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Why Is Rivian Losing Money On EVs?

Developing, designing, and manufacturing electric vehicles is insanely expensive, especially for startups that don’t have the ability to fall back on gas-powered vehicles for extra funds. Rivian, which currently manufactures the R1S SUV, R1T pickup truck, and delivery van for Amazon, is one of the more popular startups that has actually delivered on its promises. Unfortunately, Rivian is losing a lot of money on every EV it builds.

According to an article from The Wall Street Journal, Rivian lost $33,000 on every electric vehicle it built in the second quarter of 2023. The outlet claims that there are a few reasons why Rivian has struggled to make a profit on its vehicles.

The WSJ points toward Rivian’s strong frame and front-end design that “contains far more metal than is needed” to ace crash tests, increase stability, and protect occupants in the case of an accident. The automaker’s electric vehicles have a skateboard design that’s reportedly complicated to assemble, as it requires “multiple layers of metal to slide into one another,” claim analysts, as well as current and former employees. The tubes also have to be welded together twice, which involves one weld that’s conducted by a robot and the other by hand.

Then, you also have to consider Rivian’s unique quad-motor layout, “complicated suspension system,” advanced tech features, and the fact that Rivian uses a lot of components that were designed in-house, and you have a pickup truck with sophisticated engineering that drives up prices. Additionally, the WSJ claims that Rivian “pays too much for parts and produces too few vehicles to cover its costs.”

In essence, in an attempt to stand out, Rivian designed overly engineered EVs with advanced components and can’t build enough to offset the high prices of materials. While Rivian charges more than $73,000 for the R1T and R1S, it’s still losing money on every car it sells.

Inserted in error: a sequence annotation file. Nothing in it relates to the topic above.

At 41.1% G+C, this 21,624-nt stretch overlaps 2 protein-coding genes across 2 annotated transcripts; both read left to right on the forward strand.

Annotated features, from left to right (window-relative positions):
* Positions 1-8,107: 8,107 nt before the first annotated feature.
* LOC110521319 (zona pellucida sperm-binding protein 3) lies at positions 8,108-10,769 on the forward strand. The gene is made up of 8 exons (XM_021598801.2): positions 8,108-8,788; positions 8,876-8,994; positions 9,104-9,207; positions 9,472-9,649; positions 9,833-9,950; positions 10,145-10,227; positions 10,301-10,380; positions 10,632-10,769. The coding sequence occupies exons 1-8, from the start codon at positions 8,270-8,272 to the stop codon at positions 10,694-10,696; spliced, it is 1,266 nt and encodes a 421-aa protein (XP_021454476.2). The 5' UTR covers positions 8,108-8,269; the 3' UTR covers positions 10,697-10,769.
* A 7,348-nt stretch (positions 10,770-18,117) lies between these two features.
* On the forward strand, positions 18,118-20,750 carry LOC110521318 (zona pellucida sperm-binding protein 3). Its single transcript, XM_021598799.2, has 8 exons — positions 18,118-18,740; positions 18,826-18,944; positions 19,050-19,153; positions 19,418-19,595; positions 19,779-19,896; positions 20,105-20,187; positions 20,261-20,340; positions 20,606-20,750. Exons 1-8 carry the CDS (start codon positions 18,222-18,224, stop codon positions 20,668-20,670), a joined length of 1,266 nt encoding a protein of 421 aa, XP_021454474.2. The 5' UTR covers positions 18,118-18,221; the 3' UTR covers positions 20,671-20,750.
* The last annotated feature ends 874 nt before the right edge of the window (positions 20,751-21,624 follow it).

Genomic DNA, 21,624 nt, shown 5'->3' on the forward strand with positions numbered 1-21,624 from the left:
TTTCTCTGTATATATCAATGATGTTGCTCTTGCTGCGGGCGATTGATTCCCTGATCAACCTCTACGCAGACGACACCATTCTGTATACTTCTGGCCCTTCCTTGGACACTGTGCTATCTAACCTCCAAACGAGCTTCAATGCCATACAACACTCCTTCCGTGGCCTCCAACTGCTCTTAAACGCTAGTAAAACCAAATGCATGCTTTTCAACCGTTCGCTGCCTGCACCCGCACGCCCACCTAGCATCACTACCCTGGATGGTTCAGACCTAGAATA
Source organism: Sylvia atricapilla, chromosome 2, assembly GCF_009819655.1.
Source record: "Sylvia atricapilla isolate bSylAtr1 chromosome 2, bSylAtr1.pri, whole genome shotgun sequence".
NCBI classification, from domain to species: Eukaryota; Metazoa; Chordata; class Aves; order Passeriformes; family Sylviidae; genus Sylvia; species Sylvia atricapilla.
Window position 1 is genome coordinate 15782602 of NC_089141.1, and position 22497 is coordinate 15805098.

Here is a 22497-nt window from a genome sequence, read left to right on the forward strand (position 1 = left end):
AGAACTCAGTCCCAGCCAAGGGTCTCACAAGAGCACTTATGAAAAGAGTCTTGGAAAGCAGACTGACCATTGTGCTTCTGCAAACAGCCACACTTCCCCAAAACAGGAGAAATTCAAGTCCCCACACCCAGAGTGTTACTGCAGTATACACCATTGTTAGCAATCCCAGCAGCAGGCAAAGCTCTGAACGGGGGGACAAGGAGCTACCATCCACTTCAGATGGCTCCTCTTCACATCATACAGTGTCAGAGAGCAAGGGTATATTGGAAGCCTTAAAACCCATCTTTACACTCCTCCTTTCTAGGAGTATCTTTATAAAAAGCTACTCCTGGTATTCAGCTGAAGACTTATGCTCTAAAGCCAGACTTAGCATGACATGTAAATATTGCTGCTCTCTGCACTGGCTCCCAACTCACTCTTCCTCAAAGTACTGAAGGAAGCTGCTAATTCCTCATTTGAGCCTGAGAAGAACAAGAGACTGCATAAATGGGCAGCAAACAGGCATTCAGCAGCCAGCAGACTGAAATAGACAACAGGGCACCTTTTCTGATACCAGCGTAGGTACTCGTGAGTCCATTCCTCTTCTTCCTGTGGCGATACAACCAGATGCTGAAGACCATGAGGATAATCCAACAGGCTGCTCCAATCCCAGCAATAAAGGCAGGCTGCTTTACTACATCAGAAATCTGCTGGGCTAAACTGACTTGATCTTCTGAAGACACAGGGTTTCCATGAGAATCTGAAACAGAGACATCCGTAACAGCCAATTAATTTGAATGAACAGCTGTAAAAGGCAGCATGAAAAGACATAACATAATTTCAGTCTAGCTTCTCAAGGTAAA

“The more sophisticated the engineering is from day one, the harder it is to ramp up the manufacturing and get the vehicles out of the shop floor to fuel the cash flow,” said Frank Bunte, CEO of France-based manufacturing consultants A2Mac1.

Obviously, companies that don’t make a profit end up filing for bankruptcy and disappearing. It’s something we’ve seen from quite a few electric startups. Rivian founder and Chief Executive RJ Scaringe plans to reduce expenses and cut down operations by reducing how much the automaker pays its suppliers for parts, boosting production, and simplifying some aspects of its vehicles’ designs, claims the WSJ.

Even traditional automakers like General Motors and Ford have struggled to manufacture electric vehicles, so Rivian’s woes are par for the course. Hopefully, Rivian can boost production and continue producing cutting-edge EVs, because it’s become a thorn in the side of traditional brands.

Pictured: 2023 Rivian R1S (Top), 2023 Rivian R1T (Middle)

Source: MotorTrend

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